The Scrum framework revolutionized the way large projects were managed and made them incredibly more efficient. However, it is important not to blindly adhere to Scrum principles – even Jeff Sutherland would agree with this comment. Very briefly, I want to discuss where Scrum comes from, its core principles, why it’s excellent, and when not to follow it.
Scrum came out of improving software development for large companies (think Toyota or the US Government) implementing multi-year contracts with hard requirements. Scrum is designed to fix the ubiquitous problem of projects running late and over budget. Or even worse, the problem of canceling projects because they are so far behind schedule and over budget that the funds run out. While there are a lot of great concepts in Scrum, since it derived from very large, multi-year projects, be careful not to apply all concepts to your project.
The main principles behind Scrum come from the Agile Manifesto: Individuals and interactions over processes and tools, Working software over comprehensive documentation, Customer collaboration over contract negotiation, Responding to change over following a plan. A fundamental part of “Individuals” is that they “take responsibility” in achieving their goal, something I touched on in the Engineers Are Not Fungible blog. While Scrum itself suggests implementing processes, even Jeff Sutherland knows “in a theoretically perfect world, there would be no process” and “any process that people use is wasteful, including Scrum”. I love all these ideas. Light process, concentration on individuals, working software, agility. They are fantastic and I’ve seen them work!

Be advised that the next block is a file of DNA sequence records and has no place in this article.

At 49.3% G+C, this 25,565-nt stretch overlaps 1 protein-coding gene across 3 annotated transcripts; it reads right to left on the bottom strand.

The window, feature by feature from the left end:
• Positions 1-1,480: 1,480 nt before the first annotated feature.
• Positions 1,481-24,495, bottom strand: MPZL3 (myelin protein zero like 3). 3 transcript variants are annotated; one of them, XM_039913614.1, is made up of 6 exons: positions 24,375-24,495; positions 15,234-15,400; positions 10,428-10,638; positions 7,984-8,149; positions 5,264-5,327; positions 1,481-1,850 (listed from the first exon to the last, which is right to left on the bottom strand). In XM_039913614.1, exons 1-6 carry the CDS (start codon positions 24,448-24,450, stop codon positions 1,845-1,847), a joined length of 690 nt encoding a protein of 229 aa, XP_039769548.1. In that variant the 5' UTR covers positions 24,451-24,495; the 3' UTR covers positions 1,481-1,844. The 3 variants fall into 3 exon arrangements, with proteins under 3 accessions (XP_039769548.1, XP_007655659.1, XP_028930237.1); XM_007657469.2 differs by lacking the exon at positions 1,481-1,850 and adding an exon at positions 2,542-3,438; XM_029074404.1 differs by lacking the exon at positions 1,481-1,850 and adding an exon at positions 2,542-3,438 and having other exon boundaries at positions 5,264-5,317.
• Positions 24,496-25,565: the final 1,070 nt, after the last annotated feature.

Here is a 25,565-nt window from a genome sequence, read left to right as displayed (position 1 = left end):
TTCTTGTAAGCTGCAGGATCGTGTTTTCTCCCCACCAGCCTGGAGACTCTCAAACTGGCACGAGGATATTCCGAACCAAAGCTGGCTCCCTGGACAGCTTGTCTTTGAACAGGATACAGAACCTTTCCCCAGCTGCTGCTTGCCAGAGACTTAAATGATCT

What I don’t like about Scrum are the specific methodologies that it suggests. The weekly sprint, which includes planning, effort estimation (via story points instead of hours), velocity calculations, daily stand ups, sprint demos, and post-mortems. Even if you only do it once per month (though Scrum methodology advocates the shorter the better), it is too much overhead and process in today’s fast-changing world. The backlog should already be prioritized, so no planning is necessary, simply grab the next priority item after you finish a task. Remove completely effort estimation and velocity, however, instill in your engineers to speak up once a task becomes more complicated than at first glance. Instill in your engineers to speak up if roadblocks are encountered. Instill in your engineers to speak up on interesting issues that arise. Basically, communication within the team should be event driven, not poll based. You should not wait until the next daily stand up to hear about an issue, the issue should be communicated immediately. As such, remove the daily standup. Replace sprint demos with emails containing screen shots or videos. Demos are momentary and live, whereas emails and videos can be archived and referenced in the future. And finally, remove post-mortems. Again, instill in your engineers to speak up when they see something that can be improved. Meetings are the #1 killer of productivity so minimize them. Despite their popularity, face to face meetings are highly overrated. It’s becoming clear (through data) that employees not only like to work from home but they are often more productive working from home. To get back to topic, Scrum has a lot of processes that in 2017 with today’s knowledgeable employees, specifically employees knowledgeable with Scrum-like process, many of the mandated processes are just no longer necessary.
In sum, the overarching and guiding principles of Scrum are spot on. Every project should adhere to light process, emphasis on individuals, collaboration, responsiveness to change, and ultimately, the end result. Avoid the Scrum-specific methodologies that are rooted in making large, behemoth corporations and governments better, rooted in forcing communication via scheduled meetings, and rooted in poll-based feedback from engineers. Most likely your company and project – today in 2017 – do not operate like these behemoth corporations did twenty years ago and would not benefit from these methodologies. Don’t just blindly adhere to the processes of Scrum but understand the principles behind Scrum and apply them to your project.